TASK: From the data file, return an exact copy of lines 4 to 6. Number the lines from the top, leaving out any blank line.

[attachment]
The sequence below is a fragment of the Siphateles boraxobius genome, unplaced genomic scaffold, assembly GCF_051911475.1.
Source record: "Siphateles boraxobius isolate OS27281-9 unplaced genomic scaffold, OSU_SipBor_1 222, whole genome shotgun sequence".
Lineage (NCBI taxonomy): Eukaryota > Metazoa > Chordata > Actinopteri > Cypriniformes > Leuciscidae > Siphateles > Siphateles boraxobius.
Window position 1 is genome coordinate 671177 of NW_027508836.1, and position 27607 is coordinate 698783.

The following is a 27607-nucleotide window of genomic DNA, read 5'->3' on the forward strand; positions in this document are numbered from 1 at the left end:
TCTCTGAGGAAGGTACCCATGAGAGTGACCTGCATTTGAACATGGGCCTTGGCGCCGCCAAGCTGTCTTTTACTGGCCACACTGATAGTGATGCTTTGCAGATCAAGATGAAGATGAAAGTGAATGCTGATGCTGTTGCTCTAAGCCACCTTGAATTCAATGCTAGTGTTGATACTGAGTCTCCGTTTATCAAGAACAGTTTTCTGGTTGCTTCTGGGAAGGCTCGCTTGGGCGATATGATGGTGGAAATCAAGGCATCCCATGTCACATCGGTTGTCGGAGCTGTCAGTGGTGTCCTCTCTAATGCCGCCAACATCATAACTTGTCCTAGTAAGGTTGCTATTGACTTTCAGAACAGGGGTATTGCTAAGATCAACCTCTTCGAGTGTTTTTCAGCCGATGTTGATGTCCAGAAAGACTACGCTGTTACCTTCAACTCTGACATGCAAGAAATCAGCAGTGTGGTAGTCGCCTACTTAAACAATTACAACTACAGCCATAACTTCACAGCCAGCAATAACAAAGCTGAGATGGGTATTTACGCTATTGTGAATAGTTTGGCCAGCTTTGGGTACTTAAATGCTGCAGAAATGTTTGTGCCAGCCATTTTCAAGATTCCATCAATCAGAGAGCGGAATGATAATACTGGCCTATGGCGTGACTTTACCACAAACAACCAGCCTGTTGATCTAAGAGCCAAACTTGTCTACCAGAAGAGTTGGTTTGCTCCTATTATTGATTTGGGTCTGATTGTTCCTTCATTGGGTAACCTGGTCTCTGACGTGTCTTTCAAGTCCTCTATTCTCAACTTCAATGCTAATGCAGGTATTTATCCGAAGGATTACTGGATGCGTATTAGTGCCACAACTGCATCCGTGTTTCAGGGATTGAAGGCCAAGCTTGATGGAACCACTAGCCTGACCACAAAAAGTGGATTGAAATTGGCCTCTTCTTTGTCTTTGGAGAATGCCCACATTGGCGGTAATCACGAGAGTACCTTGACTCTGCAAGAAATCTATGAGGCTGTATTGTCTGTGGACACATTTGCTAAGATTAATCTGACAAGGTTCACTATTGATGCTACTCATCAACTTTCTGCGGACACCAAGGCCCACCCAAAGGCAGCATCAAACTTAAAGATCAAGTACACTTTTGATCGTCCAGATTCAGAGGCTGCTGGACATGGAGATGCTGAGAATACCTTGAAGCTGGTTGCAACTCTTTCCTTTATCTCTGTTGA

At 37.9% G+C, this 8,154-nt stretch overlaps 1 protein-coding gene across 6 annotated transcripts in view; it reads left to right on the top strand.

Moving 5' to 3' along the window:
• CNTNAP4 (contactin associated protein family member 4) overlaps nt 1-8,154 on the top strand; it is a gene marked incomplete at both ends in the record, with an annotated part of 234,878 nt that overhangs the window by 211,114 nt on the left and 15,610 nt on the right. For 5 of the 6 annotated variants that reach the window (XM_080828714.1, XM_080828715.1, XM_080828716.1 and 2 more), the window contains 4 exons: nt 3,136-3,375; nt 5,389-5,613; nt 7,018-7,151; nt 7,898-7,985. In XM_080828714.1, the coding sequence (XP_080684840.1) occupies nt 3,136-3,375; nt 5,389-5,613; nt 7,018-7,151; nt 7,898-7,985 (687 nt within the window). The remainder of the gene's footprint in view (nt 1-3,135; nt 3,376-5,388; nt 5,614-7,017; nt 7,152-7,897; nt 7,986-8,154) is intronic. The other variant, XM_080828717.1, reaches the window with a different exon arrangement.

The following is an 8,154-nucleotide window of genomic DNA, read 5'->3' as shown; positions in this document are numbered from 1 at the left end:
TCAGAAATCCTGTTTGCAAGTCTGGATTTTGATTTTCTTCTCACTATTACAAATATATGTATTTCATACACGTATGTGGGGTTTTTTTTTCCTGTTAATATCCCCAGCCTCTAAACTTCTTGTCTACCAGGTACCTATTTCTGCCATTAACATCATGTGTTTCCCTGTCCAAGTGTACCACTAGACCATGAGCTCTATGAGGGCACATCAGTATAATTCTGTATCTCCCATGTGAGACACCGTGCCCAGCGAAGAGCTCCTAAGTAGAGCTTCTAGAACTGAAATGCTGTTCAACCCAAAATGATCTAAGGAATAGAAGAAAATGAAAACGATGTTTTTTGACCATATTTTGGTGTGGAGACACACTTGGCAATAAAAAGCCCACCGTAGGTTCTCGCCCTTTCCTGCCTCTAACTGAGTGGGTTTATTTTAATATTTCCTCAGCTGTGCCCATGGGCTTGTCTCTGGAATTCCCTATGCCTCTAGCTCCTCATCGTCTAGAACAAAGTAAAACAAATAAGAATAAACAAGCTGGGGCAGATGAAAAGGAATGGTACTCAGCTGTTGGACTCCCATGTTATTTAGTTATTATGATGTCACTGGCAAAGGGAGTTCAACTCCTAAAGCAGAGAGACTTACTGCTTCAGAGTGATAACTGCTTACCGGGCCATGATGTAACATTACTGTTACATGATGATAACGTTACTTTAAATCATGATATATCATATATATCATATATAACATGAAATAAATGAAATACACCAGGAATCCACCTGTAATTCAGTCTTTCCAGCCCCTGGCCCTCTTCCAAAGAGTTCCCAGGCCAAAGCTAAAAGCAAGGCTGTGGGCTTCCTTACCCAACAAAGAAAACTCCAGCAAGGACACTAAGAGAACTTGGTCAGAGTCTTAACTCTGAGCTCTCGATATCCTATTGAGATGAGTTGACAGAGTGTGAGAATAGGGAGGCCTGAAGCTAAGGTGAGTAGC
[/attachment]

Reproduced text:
Window position 1 is genome coordinate 671177 of NW_027508836.1, and position 27607 is coordinate 698783.

The following is a 27607-nucleotide window of genomic DNA, read 5'->3' on the forward strand; positions in this document are numbered from 1 at the left end:
TCTCTGAGGAAGGTACCCATGAGAGTGACCTGCATTTGAACATGGGCCTTGGCGCCGCCAAGCTGTCTTTTACTGGCCACACTGATAGTGATGCTTTGCAGATCAAGATGAAGATGAAAGTGAATGCTGATGCTGTTGCTCTAAGCCACCTTGAATTCAATGCTAGTGTTGATACTGAGTCTCCGTTTATCAAGAACAGTTTTCTGGTTGCTTCTGGGAAGGCTCGCTTGGGCGATATGATGGTGGAAATCAAGGCATCCCATGTCACATCGGTTGTCGGAGCTGTCAGTGGTGTCCTCTCTAATGCCGCCAACATCATAACTTGTCCTAGTAAGGTTGCTATTGACTTTCAGAACAGGGGTATTGCTAAGATCAACCTCTTCGAGTGTTTTTCAGCCGATGTTGATGTCCAGAAAGACTACGCTGTTACCTTCAACTCTGACATGCAAGAAATCAGCAGTGTGGTAGTCGCCTACTTAAACAATTACAACTACAGCCATAACTTCACAGCCAGCAATAACAAAGCTGAGATGGGTATTTACGCTATTGTGAATAGTTTGGCCAGCTTTGGGTACTTAAATGCTGCAGAAATGTTTGTGCCAGCCATTTTCAAGATTCCATCAATCAGAGAGCGGAATGATAATACTGGCCTATGGCGTGACTTTACCACAAACAACCAGCCTGTTGATCTAAGAGCCAAACTTGTCTACCAGAAGAGTTGGTTTGCTCCTATTATTGATTTGGGTCTGATTGTTCCTTCATTGGGTAACCTGGTCTCTGACGTGTCTTTCAAGTCCTCTATTCTCAACTTCAATGCTAATGCAGGTATTTATCCGAAGGATTACTGGATGCGTATTAGTGCCACAACTGCATCCGTGTTTCAGGGATTGAAGGCCAAGCTTGATGGAACCACTAGCCTGACCACAAAAAGTGGATTGAAATTGGCCTCTTCTTTGTCTTTGGAGAATGCCCACATTGGCGGTAATCACGAGAGTACCTTGACTCTGCAAGAAATCTATGAGGCTGTATTGTCTGTGGACACATTTGCTAAGATTAATCTGACAAGGTTCACTATTGATGCTACTCATCAACTTTCTGCGGACACCAAGGCCCACCCAAAGGCAGCATCAAACTTAAAGATCAAGTACACTTTTGATCGTCCAGATTCAGAGGCTGCTGGACATGGAGATGCTGAGAATACCTTGAAGCTGGTTGCAACTCTTTCCTTTATCTCTGTTGA